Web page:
Finally, it's been mentioned in that first piece, but also much more extensively e.g. by Amnesty that countries that claim universal jurisdiction could easily charge some of those US leaders you mentioned (Bush, Cheney etc.) for e.g. violating UNCAT (and not just the Geneva conventions). Wikipedia does mention that

Bush cancelled his [2011] trip to Switzerland after news of the planned prosecution came to light.

Actually, it seems that case might have been more imagined than real: "the cancellation stemmed from concerns about protests, not fear of arrest", according to Politifact. But yeah, even opening a preliminary investigation was not possible under Swiss law until Bush stepped into that country.

It's rather more difficult to give a non-speculative answer why such prosecutions didn't happen [more broadly], but surely it has something to do with US power and influence abroad. Wikipedia also mentions e.g. that a similar attempt in Canada, started as private prosecution under § 269.1 of the [Canadian] Criminal Code, was dropped at the intervention of government's prosecution there (possible under the Canadian procedure code).

Likewise, the Spanish legislature appears to have deliberately changed some of their universal jurisdiction provisions in order to hinder the prosecution of the "Bush Six" in their country. In that case some US senators openly warned the Spaniards that

the prosecutions would neither be understood nor accepted in the U.S. and would have an enormous impact on the bilateral relationship.

Finally, I suspect that the mood in Europe changed even more against such legal actions [against Bush-era officials] after the rise of ISIS, particularly after it conducted attacks on European soil. Cooperation with the US against the new Islamic terror probably became much, much more important. (In particular because the US intervention in Syria was hardly uncontroversial from an international law perspective, and the alternative for Europe would have been to go hat-in-hand to Putin and Assad.)

But, as a kind of coda to this story on the European side, since a number of rendition and torture targets/victims were able to bring suits in European [national] courts for the cooperation of such goverments with the Bush era events, and since they generally lost a bunch of such cases in [European] national courts, the ECHR ended up hearing a number of rendition-related cases around 2012-2019. However, such cases are esentially the US equivalent of civil-rights violations lawsuits [rather than criminal cases], so these gave monetary awards to the victims. E.g. Italy lost an ECHR case related to Abu Omar, Poland lost two related cases involving Guantanamo detainees, Macedonia also lost one, as did Romania and Lithuania, and I don't claim this is a complete list.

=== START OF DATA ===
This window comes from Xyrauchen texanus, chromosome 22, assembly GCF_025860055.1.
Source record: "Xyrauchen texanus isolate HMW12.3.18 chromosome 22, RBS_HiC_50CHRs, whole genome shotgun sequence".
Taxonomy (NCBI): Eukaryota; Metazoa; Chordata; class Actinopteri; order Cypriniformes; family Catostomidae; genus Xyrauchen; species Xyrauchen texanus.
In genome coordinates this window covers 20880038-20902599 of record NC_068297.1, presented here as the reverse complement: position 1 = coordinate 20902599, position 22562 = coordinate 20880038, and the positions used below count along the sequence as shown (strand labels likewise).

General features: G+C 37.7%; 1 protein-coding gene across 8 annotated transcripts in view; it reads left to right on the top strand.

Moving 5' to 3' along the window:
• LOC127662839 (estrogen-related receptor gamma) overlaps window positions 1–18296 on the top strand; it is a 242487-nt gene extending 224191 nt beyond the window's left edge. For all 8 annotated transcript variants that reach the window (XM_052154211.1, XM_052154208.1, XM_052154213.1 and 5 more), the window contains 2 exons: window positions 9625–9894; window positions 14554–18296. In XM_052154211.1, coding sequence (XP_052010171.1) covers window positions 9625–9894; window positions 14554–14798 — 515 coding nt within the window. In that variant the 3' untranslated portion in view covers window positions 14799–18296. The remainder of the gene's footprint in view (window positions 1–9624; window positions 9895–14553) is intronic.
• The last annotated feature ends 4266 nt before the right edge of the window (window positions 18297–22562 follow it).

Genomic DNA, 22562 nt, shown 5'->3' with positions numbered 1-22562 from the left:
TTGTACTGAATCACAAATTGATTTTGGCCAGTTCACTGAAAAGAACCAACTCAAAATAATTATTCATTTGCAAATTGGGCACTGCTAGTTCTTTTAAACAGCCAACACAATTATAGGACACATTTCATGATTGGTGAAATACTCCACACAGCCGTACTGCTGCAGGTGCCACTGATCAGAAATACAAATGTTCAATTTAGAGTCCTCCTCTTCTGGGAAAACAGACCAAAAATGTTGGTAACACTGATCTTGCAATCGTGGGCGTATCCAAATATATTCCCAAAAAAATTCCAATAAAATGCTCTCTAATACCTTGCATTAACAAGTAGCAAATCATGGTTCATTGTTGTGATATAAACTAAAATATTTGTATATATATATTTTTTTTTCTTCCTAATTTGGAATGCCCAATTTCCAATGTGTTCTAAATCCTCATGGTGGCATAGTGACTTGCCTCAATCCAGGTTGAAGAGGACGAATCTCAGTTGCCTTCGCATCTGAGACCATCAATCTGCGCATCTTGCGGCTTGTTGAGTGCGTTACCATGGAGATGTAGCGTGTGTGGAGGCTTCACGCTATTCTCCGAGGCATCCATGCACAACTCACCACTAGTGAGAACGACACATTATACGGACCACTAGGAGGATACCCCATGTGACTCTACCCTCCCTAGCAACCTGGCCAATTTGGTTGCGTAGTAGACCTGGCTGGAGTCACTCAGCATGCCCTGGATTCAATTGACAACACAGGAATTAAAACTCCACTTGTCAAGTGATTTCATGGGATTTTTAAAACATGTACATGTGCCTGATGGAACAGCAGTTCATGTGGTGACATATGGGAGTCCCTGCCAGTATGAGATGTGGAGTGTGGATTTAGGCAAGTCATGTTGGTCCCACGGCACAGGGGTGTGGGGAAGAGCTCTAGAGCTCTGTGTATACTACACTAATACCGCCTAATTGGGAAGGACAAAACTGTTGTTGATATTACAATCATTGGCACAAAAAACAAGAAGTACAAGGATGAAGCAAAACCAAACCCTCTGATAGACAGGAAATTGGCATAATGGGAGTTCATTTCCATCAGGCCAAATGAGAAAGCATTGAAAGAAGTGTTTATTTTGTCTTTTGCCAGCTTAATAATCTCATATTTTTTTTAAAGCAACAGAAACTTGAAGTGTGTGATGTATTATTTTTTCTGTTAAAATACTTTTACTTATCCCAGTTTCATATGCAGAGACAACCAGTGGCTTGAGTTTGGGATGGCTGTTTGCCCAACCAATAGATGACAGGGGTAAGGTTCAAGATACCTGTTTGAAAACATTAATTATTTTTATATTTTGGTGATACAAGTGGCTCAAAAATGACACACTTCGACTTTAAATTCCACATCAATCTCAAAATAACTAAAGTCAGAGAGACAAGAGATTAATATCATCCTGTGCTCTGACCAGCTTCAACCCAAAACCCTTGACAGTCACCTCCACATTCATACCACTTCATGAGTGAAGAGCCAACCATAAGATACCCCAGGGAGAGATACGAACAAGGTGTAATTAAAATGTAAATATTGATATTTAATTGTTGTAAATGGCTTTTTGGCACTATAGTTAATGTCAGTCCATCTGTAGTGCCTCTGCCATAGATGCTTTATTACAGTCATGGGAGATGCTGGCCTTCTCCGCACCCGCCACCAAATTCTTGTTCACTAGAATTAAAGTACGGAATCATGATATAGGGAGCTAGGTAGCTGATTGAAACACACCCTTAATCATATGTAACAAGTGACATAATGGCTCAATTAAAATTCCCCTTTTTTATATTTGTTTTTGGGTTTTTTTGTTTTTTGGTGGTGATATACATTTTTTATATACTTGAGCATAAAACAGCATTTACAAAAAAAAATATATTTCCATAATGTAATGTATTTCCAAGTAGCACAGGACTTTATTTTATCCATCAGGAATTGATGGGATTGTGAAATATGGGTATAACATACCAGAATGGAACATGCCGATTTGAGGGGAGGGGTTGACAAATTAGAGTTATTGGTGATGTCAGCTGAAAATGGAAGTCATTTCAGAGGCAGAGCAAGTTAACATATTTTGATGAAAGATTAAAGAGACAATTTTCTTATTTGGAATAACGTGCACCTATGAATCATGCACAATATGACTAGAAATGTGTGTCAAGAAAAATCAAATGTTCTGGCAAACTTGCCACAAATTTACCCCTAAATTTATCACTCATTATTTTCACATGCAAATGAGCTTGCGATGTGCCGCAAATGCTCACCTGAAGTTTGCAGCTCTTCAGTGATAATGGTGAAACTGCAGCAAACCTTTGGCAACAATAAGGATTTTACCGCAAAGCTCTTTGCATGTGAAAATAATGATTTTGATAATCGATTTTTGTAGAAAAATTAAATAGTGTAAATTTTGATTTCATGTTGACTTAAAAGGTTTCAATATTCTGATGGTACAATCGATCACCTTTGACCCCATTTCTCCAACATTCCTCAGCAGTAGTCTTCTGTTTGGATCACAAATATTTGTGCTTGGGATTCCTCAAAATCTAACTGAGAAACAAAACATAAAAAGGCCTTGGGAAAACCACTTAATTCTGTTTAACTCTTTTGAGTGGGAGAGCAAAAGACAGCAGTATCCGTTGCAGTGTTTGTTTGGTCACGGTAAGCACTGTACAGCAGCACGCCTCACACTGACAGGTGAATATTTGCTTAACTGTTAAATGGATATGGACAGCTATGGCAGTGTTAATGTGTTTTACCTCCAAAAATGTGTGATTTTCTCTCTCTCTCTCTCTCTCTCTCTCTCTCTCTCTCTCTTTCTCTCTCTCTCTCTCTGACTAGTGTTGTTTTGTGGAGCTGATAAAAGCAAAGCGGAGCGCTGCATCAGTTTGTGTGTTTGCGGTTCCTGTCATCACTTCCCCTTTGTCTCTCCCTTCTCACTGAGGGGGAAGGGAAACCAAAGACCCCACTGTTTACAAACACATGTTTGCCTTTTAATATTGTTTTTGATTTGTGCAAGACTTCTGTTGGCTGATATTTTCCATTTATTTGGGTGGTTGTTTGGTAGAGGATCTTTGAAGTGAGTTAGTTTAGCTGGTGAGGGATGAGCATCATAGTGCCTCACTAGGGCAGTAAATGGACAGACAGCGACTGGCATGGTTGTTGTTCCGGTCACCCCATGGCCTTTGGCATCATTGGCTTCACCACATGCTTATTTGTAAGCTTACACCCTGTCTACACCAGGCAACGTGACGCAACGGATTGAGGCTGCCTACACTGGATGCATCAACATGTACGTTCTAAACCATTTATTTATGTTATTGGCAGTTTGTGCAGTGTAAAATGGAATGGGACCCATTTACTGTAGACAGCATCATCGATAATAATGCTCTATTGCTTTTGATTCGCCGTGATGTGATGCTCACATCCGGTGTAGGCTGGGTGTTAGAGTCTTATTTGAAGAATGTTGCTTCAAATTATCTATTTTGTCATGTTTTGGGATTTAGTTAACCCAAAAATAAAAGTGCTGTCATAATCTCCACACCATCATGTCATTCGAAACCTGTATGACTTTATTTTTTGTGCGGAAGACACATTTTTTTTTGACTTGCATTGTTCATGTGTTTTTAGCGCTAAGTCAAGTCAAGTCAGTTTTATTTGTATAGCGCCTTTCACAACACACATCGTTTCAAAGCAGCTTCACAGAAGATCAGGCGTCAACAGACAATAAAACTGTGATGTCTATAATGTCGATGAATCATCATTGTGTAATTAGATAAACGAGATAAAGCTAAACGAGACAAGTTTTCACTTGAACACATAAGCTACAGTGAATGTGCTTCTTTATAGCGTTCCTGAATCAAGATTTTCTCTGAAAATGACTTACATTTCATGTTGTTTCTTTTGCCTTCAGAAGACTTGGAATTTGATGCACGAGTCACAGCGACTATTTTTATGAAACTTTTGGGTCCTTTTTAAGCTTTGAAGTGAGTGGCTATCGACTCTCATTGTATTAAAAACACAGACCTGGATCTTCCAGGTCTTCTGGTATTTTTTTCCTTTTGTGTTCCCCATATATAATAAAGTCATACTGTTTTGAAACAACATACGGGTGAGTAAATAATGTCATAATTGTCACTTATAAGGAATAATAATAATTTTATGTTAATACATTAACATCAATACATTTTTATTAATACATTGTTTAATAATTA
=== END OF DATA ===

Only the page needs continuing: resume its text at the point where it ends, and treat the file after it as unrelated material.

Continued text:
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They have. Italy has charged and convicted 23 CIA agents in an extraordinary rendition (kidnapping) case, in absentia.

https://www.democracynow.org/2012/9/21/as_italy_sentences_23_cia_agents

Italy’s high court has upheld the sentences of 23 CIA operatives convicted of kidnapping a Muslim cleric under the U.S. program of “extraordinary rendition.” The cleric, Abu Omar, was seized from the streets of Milan in 2003 and taken to U.S. bases in Italy and Germany before being sent to Egypt, where he was tortured during a four-year imprisonment. The Americans were all convicted in absentia after the United States refused to hand them over.

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In addition to the above, people forget that the United States is a global superpower and has actually threatened to arrest ICC judges who try to hold trials against Americans as stated by John Bolton:

"If the court comes after us, Israel or other US allies, we will not sit quietly," Bolton said.

"We will ban its judges and prosecutors from entering the United States. We will sanction their funds in the US financial system, and we will prosecute them in the US criminal system," he said.

"We will do the same for any company or state that assists an ICC investigation of Americans," he said.

"The United States will use any means necessary to protect our citizens and those of our allies from unjust prosecution by this illegitimate court," Bolton said.

"We will not cooperate with the ICC. We will provide no assistance to the ICC. We certainly will not join the ICC. We will let the ICC die on its own."